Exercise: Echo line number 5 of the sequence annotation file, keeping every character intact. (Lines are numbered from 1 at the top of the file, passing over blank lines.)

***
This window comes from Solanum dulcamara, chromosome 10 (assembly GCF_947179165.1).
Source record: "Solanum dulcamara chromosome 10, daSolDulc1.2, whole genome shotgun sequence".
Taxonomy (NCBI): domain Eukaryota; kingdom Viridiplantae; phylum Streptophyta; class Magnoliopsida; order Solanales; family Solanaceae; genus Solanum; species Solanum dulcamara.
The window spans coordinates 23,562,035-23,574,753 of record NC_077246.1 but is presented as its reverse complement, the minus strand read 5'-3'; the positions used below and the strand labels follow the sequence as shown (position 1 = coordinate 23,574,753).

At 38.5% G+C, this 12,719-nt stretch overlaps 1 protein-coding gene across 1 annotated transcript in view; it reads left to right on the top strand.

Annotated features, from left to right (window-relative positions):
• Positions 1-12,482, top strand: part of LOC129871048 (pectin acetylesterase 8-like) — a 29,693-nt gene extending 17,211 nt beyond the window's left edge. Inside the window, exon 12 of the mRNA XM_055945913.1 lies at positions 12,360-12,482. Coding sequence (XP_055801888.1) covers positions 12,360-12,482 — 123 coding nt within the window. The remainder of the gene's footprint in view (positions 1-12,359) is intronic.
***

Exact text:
At 38.5% G+C, this 12,719-nt stretch overlaps 1 protein-coding gene across 1 annotated transcript in view; it reads left to right on the top strand.